6. Build connection.
Human services support some lonely people. Some have no-one in their life who isn’t paid. Brilliant support services have worked hard to build community connections for people many of which, like clubs and groups, will now be suspending activity. Maybe it’s time to reach beyond the activity to secure individual “connections”. It’s what we always meant to do, but the current crisis allows us to be blunt and “ask” for help and connection. Get brave. Ask people in your community to help!


Human services will go one of two ways. Some will hold on to the humanity of our work, preserve the intimacy of relationships and help workers and the people supported to hold on to those. Others will suffocate under changing rules, guidance and procedures. There’s more than one kind of “health” for us to maintain. Rules place emphasis on physical health, for good reasons, but mental health matters too. Choose physical and mental well being.

With the right approach it’s just possible that a pandemic could release people from old stories. Extraordinary circumstances offer extraordinary opportunities. Let’s be brave, focus on that possibility and use crisis as leverage we have always needed to build a future that we didn’t manage to out of the ordinary.


By Judith North


Judith has worked in social care since 1986 and now runs Orenda. Orenda provides training and consultancy focused on improving the lives of people who use and work in human services organizations. Judith is featured in and helped to write ‘Autism’ and ‘Autism and Sensory Processing’ for Open Future. More about these modules:


Autism: This module combines a straightforward introduction to autism with a broad range of practical strategies and approaches. The short films within the module balance the personal perspectives of people who have autism with the opinions and experiences of a number of leading professionals.

Autism and Sensory Processing: This module expands on the learning provided in our module “Autism.” Please complete that module first. Understanding and gaining insight into your processing system takes time and effort. Understanding someone else’s requires really careful observation, imagination, and empathy. In this module you will learn how your processing works and in turn we will teach you how to better understand and assist the processing realities of the people you support.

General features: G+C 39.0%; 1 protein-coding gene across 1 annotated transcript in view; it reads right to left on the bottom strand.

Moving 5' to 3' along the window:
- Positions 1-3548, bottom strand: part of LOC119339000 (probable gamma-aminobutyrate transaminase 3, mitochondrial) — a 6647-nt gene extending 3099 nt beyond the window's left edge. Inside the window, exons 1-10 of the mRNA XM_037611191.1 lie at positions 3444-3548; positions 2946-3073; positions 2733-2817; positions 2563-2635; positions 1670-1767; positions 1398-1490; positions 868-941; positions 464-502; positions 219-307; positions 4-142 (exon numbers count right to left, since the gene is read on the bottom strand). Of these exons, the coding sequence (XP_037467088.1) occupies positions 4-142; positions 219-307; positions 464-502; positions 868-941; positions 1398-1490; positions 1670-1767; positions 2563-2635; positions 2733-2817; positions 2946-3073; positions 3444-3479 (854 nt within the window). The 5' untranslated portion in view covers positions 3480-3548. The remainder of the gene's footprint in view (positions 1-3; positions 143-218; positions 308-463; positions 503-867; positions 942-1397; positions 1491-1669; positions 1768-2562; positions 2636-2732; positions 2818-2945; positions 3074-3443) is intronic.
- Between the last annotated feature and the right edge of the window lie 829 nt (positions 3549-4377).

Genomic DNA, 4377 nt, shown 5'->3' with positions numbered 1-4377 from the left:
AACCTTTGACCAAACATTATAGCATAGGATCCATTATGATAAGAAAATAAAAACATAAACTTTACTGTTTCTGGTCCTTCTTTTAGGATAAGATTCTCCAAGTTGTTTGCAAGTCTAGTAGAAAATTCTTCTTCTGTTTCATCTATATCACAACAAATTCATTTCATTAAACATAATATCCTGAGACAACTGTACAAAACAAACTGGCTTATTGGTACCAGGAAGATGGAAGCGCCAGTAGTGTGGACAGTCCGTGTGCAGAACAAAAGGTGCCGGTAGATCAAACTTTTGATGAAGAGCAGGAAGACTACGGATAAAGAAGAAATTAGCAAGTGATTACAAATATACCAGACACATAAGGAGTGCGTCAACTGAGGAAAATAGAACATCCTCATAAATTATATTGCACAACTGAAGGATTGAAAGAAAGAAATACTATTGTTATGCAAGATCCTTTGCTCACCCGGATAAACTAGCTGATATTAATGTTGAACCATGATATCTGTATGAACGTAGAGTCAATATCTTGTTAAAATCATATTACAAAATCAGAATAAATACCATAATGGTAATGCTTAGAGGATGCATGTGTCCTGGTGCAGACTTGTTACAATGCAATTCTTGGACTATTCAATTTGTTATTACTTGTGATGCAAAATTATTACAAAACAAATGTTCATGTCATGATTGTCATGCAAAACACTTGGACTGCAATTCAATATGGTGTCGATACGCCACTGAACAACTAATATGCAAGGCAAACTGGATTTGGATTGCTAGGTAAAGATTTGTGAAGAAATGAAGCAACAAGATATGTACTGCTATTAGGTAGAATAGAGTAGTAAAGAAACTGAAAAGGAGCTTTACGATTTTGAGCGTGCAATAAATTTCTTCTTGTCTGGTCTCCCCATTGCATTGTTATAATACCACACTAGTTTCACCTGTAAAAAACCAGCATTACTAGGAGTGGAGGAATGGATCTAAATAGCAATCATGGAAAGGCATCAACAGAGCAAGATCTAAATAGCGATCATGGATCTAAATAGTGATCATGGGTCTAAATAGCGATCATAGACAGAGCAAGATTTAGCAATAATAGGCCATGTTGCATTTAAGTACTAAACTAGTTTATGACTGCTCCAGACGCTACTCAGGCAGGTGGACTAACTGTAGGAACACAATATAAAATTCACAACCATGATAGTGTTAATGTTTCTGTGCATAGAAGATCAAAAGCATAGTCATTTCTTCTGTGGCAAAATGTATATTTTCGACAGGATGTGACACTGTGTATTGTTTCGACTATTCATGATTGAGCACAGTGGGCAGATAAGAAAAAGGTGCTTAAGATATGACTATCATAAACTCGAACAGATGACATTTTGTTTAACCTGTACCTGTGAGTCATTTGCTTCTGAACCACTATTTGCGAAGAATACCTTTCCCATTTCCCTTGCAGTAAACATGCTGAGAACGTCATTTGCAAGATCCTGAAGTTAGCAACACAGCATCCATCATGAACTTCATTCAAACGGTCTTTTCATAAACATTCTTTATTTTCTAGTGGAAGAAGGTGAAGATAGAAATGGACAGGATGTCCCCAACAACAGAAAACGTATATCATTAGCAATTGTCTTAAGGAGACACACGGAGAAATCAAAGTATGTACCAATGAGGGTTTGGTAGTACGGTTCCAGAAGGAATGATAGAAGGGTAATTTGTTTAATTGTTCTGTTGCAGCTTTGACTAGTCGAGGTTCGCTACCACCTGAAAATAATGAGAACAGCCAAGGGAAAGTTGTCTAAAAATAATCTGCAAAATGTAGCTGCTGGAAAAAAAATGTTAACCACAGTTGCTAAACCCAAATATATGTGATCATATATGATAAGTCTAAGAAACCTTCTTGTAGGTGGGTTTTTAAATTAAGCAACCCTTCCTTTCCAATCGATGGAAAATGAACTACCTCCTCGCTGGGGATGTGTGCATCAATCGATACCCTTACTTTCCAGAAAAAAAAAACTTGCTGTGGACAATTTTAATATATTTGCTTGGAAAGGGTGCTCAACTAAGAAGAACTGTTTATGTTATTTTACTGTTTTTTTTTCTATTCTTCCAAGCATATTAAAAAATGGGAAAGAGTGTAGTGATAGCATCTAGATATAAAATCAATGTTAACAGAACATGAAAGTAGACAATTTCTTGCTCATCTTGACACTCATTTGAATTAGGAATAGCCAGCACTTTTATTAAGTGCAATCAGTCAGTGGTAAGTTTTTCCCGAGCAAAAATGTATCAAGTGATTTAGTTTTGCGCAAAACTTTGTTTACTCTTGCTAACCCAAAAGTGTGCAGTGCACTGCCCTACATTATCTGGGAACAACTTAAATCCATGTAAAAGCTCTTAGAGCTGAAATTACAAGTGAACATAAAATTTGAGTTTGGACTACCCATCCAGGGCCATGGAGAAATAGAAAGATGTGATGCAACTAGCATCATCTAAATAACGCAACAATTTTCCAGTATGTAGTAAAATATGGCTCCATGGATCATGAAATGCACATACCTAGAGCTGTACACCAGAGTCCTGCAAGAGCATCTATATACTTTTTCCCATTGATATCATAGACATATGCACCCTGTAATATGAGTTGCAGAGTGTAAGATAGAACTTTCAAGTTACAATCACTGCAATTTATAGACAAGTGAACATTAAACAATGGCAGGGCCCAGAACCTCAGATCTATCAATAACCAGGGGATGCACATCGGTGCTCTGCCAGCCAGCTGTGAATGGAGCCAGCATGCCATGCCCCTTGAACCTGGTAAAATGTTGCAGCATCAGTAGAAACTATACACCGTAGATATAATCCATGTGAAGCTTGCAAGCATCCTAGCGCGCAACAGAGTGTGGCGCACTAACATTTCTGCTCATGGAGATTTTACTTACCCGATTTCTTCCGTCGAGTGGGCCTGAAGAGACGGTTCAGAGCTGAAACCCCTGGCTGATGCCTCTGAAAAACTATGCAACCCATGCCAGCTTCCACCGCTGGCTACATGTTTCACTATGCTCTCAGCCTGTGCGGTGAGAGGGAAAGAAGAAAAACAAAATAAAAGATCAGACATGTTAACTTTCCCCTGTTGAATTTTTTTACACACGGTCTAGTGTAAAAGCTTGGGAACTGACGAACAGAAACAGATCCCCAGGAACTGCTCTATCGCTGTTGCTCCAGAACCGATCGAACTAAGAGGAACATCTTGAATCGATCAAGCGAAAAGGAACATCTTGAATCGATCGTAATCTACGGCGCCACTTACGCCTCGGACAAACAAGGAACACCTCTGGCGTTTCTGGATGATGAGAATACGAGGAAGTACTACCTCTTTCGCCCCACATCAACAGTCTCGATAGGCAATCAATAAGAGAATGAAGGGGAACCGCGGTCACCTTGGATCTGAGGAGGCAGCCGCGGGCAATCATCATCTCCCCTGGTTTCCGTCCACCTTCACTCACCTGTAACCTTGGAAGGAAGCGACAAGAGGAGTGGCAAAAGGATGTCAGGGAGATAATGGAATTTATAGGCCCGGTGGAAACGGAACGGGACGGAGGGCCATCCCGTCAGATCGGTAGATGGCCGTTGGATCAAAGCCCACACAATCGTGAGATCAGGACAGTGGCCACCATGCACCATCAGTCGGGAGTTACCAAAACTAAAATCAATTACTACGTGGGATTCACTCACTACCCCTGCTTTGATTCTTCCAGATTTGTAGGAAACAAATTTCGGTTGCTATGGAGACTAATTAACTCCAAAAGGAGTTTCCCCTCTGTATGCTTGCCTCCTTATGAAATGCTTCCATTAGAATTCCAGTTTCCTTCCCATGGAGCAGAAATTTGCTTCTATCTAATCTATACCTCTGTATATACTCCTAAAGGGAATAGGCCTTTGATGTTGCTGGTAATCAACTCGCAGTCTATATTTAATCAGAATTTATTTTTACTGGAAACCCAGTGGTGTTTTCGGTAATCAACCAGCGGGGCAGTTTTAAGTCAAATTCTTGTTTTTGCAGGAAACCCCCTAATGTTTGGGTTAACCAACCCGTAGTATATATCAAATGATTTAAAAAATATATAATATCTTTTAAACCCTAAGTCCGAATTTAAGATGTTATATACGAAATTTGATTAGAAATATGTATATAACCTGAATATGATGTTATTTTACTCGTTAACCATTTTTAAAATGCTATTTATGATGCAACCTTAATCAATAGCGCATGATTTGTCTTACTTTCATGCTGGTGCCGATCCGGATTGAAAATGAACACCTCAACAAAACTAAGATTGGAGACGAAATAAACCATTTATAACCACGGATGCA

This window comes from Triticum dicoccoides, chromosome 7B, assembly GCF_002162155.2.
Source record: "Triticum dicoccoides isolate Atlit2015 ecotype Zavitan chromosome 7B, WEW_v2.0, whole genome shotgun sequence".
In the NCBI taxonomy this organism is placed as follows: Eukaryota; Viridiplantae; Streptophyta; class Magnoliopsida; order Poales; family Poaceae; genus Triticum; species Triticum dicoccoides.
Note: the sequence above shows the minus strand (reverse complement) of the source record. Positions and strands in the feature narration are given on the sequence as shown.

Email hello@openfuturelearning.org to schedule a demo of the Open Future resource and then receive your first month free – no contract of use.

Learn more about all of our modules here.


Meet Victor

People with intellectual disabilities are three to four times more likely to experience mental illness. Victor wants to end the stigma once and for all:



Our new module ‘Mental Health’ captures the experiences and perspectives of leading thinkers to offer a comprehensive insight into mental health.




– understand mental health.

– support a mental health difficulty.

– help people cope with difficult situations and emotions.

– protect and promote mental health.



– with groups of staff.

– on your phone.

– with the people you support.


Schedule a demo and then you can get your first month free! No contract. Email for more information: hello@openfuturelearning.org


Learn more about all of our modules here.


Do you have permission to touch disabled people?

Do your support staff seek permission before they touch people? Our members use us to create better support relationships. Watch this video:



Our new module ‘Personal and Intimate Care’ offers several very practical strategies that can be used to seek permission even when people do not use words to speak.


Parallel talk is one such example. Parallel talk simply means describing your actions before and as you take them. It can be as simple as: “I’m just going to reach over for the shaving foam…okay I’m ready to start by helping you wet your face…now are you ready for me to carry on?” The key is ensuring the person is always aware of what is happening well before it happens. A key word, phrase or behavior can indicate someone’s choice. Many people give permission without speech – it could be their facial expression, their posture or simply their gaze. So you wait for their response, then move on.